As we reach the end of January and the beginning of February one task stands clear above all others. It is pruning time which means making sure that your secateurs, loppers, saws and shears are all in tip top condition. It is certainly worth taking the time and trouble to do this as a ragged and untidy cut means that plants won’t heal well and are prone to disease and infection entering through open wounds.
To sharpen your tools well you will need some WD-40 or similar, some steel wool and some oil. Just as it is important to make a clean cut it is important to have a clean blade. Hygiene is vitally important as viral or fungal diseases can be transmitted by the gardener with dirty secateurs that are coated in sap. You can buy specialist products to remove stubborn sap but a little elbow grease when you have nothing better to do works just as well. Rub the blades (keeping the point away from you) with the wire wool and gradually they will come up clean. Sharpen the blades like you would a good kitchen knife and oil them to prevent rust and so that dirt won’t stick. I have a small stone that I keep in my pocket so that I can sharpen my secateurs as I use them.
Another area where cleanliness is important is in the greenhouse where any number of nasties can overwinter in nooks and crannies. Good light is vital to plant growth so the glass will need a good wash down inside and out. The next step is to insulate it if possible and provide some heat either with a propagator or heat mat if you are going to start seed sowing. Sweet peas can be sown now in long root trainers or in toilet roll tubes so long as the roots can go down. Push a couple of seeds into each one that you have filled with moist compost then cover to keep the warmth in. I use old panes of greenhouse glass rather than newspaper or polystyrene as it means the mice can’t get under them. Mice love sweet pea seeds so it is worth putting a trap or two down as added insurance. The good thing about sweet peas is that although heat will make them germinate faster it is not absolutely necessary.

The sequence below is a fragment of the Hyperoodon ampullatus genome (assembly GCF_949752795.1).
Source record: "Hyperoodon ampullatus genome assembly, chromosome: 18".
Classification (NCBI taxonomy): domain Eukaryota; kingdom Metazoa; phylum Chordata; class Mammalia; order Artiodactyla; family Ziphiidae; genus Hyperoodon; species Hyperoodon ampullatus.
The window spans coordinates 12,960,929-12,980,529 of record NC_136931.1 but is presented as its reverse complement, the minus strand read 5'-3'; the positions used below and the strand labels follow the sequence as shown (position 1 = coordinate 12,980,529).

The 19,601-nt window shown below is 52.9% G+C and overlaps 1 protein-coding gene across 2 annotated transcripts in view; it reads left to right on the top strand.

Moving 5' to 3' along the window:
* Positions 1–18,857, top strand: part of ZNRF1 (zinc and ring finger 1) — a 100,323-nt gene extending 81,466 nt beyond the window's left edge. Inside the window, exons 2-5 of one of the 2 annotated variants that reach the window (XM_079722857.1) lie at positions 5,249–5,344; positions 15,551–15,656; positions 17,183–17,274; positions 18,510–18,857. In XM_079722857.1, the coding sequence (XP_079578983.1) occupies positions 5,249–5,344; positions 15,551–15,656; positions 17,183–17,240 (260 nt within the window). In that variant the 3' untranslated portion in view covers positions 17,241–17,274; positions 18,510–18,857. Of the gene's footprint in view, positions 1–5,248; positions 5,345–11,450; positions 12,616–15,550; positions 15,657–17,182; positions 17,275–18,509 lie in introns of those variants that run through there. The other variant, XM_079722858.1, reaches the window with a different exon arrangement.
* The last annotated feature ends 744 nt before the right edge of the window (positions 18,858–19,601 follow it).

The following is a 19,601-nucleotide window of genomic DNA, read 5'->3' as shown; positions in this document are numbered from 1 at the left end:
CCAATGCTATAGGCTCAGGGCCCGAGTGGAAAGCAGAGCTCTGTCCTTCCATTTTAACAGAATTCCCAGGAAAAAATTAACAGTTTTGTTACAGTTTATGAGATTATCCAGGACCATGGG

Chitting early potatoes is one of the most exciting things to do. I save my egg boxes as they are perfect for holding the potatoes when they are placed inside with the most eyes facing upward. They will need a cool but frost free place such as a window or porch.
There is plenty in the garden to bring inside the house if you fancy a bit of colour. I brought a few shoots of Camellia ‘Bow Bells’ in to put on my kitchen table. This is a superb variety which is often one of the first to flower for me. It produces large single rose pink flowers with a prominent boss of yellow stamens in the centre. It is one of the toughest and the buds will prove remarkably weather resistant considering the papery quality of the petals.
The ‘Winter Sweet’ or Chimonanthus praecox is flowering now, the yellow flowers with reddish purple centres are strung along bare branches. They give off a powerful spicy fragrance that carries very well in the air outside or in a room where they look well with pussy willow, hazel or alder catkins and a little ‘Christmas box’.
Snowdrops and aconites are thrusting into life reminding us that we cannot outrun nature for much longer whilst parsnips, sprouts and brassicas can all be harvested now and chard provides a welcome bit of colour on the plate. It is a good time for chunky casseroles and warming stews with plenty of stodge. Enjoy!